Brazilian artist Vik Muniz is known for painting or creating visual images with materials related to his subject matter. One critically acclaimed series featured portraits of the children of poor sugar field laborers using sugar from the plantation where they worked. His portraits in chocolate were displayed at the Contemporary Arts Center in 2001.
The subject of Lucy Walker's engrossing documentary Waste Land is his three-year project to make portraits of the garbage pickers who work in the largest landfill in the world, Jardim Gramacho, near Rio de Janeiro. Both the film and Muniz's project are about the transformative power of art, particularly as Muniz enlists the pickers as collaborators. Much of the film focuses on the pickers, and just that material about the bizarre colony of life in a massive landfill is eye-opening.
Though relocated to Brooklyn, Muniz had become one of the most famous and commercially successful Brazilian artists when he started this project. He dedicated money from sales of the works to the individual pickers with whom he worked and community groups that support them.
The pickers sift through thousands of tons of garbage brought to the landfill daily, picking out any reusable material that can be sold. They comprise a sort of underclass of the poor — and as suggested, discarded people. Many live in appalling conditions on the edge of the landfill and subsist on meager earnings, but many also take pride in surviving and hope to return to more normal lives away from Gramacho. It's a bizarre niche, and the landfill offers endlessly rich insights into consumer culture. Some of the pickers read and discuss books they have salvaged from the mess, laughing at the idea of knowledge being thrown away.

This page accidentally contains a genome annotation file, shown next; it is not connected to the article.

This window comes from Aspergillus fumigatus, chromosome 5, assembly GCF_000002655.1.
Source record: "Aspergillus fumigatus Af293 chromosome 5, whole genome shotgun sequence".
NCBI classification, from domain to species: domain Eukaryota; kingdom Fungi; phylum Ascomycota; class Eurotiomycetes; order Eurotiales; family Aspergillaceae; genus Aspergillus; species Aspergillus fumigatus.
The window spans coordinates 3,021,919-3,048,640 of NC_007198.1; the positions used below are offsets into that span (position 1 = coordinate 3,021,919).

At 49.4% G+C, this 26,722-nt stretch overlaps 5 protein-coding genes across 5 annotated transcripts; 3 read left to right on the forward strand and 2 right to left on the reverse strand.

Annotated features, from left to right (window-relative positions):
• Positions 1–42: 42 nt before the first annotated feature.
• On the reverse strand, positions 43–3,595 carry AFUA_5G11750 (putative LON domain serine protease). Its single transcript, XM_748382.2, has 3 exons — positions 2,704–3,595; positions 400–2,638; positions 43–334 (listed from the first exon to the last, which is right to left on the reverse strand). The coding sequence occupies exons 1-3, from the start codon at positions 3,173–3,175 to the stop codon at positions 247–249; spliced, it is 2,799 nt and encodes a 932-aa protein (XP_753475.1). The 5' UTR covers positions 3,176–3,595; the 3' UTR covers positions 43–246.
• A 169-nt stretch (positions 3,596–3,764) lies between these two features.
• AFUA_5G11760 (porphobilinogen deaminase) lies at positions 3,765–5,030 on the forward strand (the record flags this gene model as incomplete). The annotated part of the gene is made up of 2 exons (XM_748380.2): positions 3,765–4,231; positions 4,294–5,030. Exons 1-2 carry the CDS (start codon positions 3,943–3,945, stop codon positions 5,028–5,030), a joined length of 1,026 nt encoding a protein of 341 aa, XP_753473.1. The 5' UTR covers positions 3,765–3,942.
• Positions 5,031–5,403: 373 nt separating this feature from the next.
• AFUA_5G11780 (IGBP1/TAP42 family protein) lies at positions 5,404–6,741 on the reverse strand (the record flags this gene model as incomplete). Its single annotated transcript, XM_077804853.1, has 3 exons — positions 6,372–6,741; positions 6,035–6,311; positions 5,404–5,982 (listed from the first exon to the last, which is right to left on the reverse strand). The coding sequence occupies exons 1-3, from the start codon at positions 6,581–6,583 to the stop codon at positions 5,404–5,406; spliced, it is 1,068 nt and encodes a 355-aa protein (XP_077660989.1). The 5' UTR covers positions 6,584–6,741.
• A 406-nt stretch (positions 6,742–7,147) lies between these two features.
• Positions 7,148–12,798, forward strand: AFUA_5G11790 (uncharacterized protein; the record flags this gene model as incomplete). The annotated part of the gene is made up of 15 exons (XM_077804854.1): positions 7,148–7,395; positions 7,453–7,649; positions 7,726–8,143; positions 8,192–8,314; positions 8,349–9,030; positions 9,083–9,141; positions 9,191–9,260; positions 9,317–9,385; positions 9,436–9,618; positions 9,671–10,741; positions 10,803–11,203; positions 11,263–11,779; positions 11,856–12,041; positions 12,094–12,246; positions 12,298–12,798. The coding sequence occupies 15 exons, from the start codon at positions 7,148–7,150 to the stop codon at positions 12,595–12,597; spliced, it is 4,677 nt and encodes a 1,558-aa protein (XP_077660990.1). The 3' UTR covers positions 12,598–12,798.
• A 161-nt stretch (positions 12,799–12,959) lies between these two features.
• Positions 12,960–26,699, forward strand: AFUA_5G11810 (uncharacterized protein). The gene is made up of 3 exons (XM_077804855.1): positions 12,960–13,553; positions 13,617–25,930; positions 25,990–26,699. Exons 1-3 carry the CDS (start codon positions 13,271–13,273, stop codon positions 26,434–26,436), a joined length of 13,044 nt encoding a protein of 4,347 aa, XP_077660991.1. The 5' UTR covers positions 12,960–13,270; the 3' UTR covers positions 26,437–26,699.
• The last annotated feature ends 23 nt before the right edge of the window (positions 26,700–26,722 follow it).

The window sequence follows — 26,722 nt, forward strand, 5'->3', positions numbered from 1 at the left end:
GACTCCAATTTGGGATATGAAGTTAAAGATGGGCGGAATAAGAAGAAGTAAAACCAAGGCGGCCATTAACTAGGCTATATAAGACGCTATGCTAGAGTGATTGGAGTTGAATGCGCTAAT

Under Muniz's direction, pickers selected for portraits uses garbage from the landfill to create massive collages he then photographed from above. One of the picker leaders, Tiao Santos, accompanies Muniz to an auction in London where they sell his portrait and brush with the vast wealth of the art world and its patrons. It offers one of the film's more brilliant moments of juxtaposition as Muniz takes Santos to a museum and shows him work by renowned contemporary British artists. One piece is a bronze statue of a bag of garbage by Gavin Turk, and they view a shelf of pill bottles assembled by Damien Hirst. The various pickers' stints as globetrotting artists are brief, and the question is whether the experience will help them sustain renewed lives after Gramacho. Tickets $7 general admission, $6 students/seniors, $5 Zeitgeist members. — Will Coviello
Opens Jan. 14
9 p.m. Fri. through Sun., Jan. 23
Zeitgeist Multi-Disciplinary Arts Center, 1618 Oretha Castle Haley Blvd., 827-5858; www.zeitgeistinc.net